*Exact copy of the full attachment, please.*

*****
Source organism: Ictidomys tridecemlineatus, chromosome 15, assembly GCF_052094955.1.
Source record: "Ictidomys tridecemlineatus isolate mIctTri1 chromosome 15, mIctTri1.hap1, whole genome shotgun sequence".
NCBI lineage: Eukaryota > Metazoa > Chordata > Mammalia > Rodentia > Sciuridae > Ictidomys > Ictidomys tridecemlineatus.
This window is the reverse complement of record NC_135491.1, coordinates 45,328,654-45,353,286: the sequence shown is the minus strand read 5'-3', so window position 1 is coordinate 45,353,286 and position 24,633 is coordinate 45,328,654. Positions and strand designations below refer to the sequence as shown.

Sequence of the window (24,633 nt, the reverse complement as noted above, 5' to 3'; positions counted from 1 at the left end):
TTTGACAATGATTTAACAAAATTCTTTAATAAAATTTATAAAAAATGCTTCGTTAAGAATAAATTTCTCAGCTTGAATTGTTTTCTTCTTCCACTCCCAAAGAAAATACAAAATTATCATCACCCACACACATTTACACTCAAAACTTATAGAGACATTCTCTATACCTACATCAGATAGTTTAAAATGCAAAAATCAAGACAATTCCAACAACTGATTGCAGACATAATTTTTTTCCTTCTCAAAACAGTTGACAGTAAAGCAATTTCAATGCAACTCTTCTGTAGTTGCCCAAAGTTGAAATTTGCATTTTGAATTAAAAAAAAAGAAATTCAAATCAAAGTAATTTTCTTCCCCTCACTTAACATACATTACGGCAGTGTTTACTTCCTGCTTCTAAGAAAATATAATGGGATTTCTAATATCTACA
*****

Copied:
Source organism: Ictidomys tridecemlineatus, chromosome 15, assembly GCF_052094955.1.
Source record: "Ictidomys tridecemlineatus isolate mIctTri1 chromosome 15, mIctTri1.hap1, whole genome shotgun sequence".
NCBI lineage: Eukaryota > Metazoa > Chordata > Mammalia > Rodentia > Sciuridae > Ictidomys > Ictidomys tridecemlineatus.
This window is the reverse complement of record NC_135491.1, coordinates 45,328,654-45,353,286: the sequence shown is the minus strand read 5'-3', so window position 1 is coordinate 45,353,286 and position 24,633 is coordinate 45,328,654. Positions and strand designations below refer to the sequence as shown.

Sequence of the window (24,633 nt, the reverse complement as noted above, 5' to 3'; positions counted from 1 at the left end):
TTTGACAATGATTTAACAAAATTCTTTAATAAAATTTATAAAAAATGCTTCGTTAAGAATAAATTTCTCAGCTTGAATTGTTTTCTTCTTCCACTCCCAAAGAAAATACAAAATTATCATCACCCACACACATTTACACTCAAAACTTATAGAGACATTCTCTATACCTACATCAGATAGTTTAAAATGCAAAAATCAAGACAATTCCAACAACTGATTGCAGACATAATTTTTTTCCTTCTCAAAACAGTTGACAGTAAAGCAATTTCAATGCAACTCTTCTGTAGTTGCCCAAAGTTGAAATTTGCATTTTGAATTAAAAAAAAAGAAATTCAAATCAAAGTAATTTTCTTCCCCTCACTTAACATACATTACGGCAGTGTTTACTTCCTGCTTCTAAGAAAATATAATGGGATTTCTAATATCTACA